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La Casa Cernicalo

by Michelle Perkins

La Casa Cernicalo is a tall municipal building on the outskirts of Bogota city centre. Up there with the Gods, on the 19th floor, Salvatore is in the kitchen bent over a shoulder of pork. This evening he and Myra will celebrate 60 years of marriage. They were together, that’s what counted, he said to himself.

When they’d moved in as newly-weds the lift had frequently broken down. Back then Myra had thought nothing of climbing the 304 concrete steps with bags of shopping. She had scaled El Grande barefoot as a child! It was nothing, she had boasted to the other women.

The conviction with which Myra had just sprung up from her chair now momentarily deserted her.
In the cool dark of the hallway she felt uncertain. The word ‘careful’ passed through her mind. What is it that Salvatore cautions her about? She’d had a plan, one so pressing that she’d crept past him as he bent down to regulate the oven. As a rule, he didn’t let her out of his sight.

Aha! There it goes. A noise at the door. Myra felt a delightful sense of anticipation, as if she were about to grow wings. Her hand trembled so she pressed it into the wall to steady herself.

Blast. What was it? She had been on her way … to something? Her hand and eye both twitched now, and as much as she resisted it, a sense of defeat washed over her.

She saw that dust had collected on the glass top of the hall table. And there too, on the intercom fixed to the wall, more dust. She felt sad. If someone had asked her why, she wouldn’t be able to explain such sadness.
Once she used to regularly reassure her family that she’d grown accustomed to the changes in her life - the momentary lapses and the confusion.

Something about the door …
That was it! The intercom, she recognised it. Lift it up and speak.
She had learnt, when she remembered, not to force things. This felt different. More urgent.

She longed to be held.

Be careful. Be aware. Stay with Salvatore.
Too much advice, she couldn’t breathe.
People looked worried a lot of the time, it made her anxious. It crowded in upon her, so much so, that she felt a strong urge to act upon … it … whatever ‘it’ was.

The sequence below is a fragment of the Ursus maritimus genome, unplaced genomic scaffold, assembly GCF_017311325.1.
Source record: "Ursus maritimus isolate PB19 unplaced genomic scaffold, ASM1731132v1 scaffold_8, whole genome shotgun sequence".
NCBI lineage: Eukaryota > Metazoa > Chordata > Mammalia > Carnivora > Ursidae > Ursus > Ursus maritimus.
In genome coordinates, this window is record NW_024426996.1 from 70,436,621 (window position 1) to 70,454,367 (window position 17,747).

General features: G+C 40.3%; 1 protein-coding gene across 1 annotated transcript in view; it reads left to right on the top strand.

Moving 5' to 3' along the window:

The dust bothered her. She tried to recall the whereabouts of the cloth. The soft fleece cotton which had been cut from a larger piece. It brought up an excellent shine.

She wondered how her grandmother had ever found the patience, and the strength, to lodge all those workmen. So many over the long hot summers. They became like family, and would spoil her with sweets on Sundays. All that coming and going between the fields and the house. Their clothes full of dust and corn husks.
Ouch! A dried-out corn husk had lodged itself into that tender spot in her gum. A hole left by the loss of a baby tooth. How on earth had it landed there?
Nonna, Myra’s grandmother, had soaked a piece of her old nightdress in brandy and placed it at the site of the vicious pain. All the men had lain down for a siesta, and Nonna had held Myra as she fell asleep against the soft eiderdown of her breast.

Myra now leant towards the front door. Perhaps Carmen had forgotten her key.
The door was solid and made of a heavy dark wood. Myra swore she could smell the tree itself. When she bent to trace the line of the grain, she was reminded of the worm-riddled beams where her father had over-wintered the horses. That was home, back there in her childhood.

The tremor in her hand was more jagged now. It jerked itself up her forearm and into the elbow. Just above her head a fly swooped and circled back on itself; she recalled how the farm workers had complained of the flies when they’d toiled over the fields.

Myra snatched at the intercom. ‘Go away!’ She hissed into the mouthpiece, the knuckles of her fingers whiting with a vice-like grip.
The fly grew quiet. It was walking towards the edge of the door. For the briefest of moments, the silence held Myra. It was not until the fly began to circle with a renewed frenzy that she was seized by a flash of childish spite. She would have it.
She was gripped by the sudden thrill of this thought. A sort of déjà vu.

The Hand of God. That’s what Myra called it when she’d grown up and felt remorse for some of her cruel actions. She had been here before. The Good Lord was reminding her. If only she could prevent his wise words from escaping her.

She did not register that the fly had now been caught in a spider’s web. A tiny, yet ruthless bit of weave secreted between the hinge of the door and the thick wood frame. It had buzzed furiously, such were its efforts to disentangle itself.

Of course, she had always expected to return home, once the children had grown-up. Now there was no need to be anywhere but here. Nothing to do but to admire the pots of herbs and radicche flourishing along the entire length of the balcony; nothing to do but to smell the sweetness of the vine which grew along the overhead struts and furnished them with tomatoes and shade. The safest place on earth, Salvatore often told Myra - this garden in the sky.

‘I wondered where you had got to.’ Salvatore spoke with such tenderness as he approached, that without questioning she linked her arm with his, and they walked back down the hall. Together they passed through the kitchen, past the smell of dinner cooking and stepped out onto the balcony, back into the sun.

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